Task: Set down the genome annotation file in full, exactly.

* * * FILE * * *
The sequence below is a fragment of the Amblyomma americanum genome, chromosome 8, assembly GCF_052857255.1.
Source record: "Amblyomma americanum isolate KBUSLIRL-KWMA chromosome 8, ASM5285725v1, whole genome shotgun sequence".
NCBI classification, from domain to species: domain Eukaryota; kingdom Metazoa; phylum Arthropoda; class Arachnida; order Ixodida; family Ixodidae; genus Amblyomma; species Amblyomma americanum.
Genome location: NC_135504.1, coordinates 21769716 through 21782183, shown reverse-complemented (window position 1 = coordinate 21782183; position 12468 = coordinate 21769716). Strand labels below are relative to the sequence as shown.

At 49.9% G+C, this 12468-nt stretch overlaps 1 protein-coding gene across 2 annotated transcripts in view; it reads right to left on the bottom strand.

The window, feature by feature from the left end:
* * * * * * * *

The sequence below is a fragment of the Amblyomma americanum genome, chromosome 8, assembly GCF_052857255.1.
Source record: "Amblyomma americanum isolate KBUSLIRL-KWMA chromosome 8, ASM5285725v1, whole genome shotgun sequence".
NCBI classification, from domain to species: domain Eukaryota; kingdom Metazoa; phylum Arthropoda; class Arachnida; order Ixodida; family Ixodidae; genus Amblyomma; species Amblyomma americanum.
Genome location: NC_135504.1, coordinates 21769716 through 21782183, shown reverse-complemented (window position 1 = coordinate 21782183; position 12468 = coordinate 21769716). Strand labels below are relative to the sequence as shown.

At 49.9% G+C, this 12468-nt stretch overlaps 1 protein-coding gene across 2 annotated transcripts in view; it reads right to left on the bottom strand.

The window, feature by feature from the left end: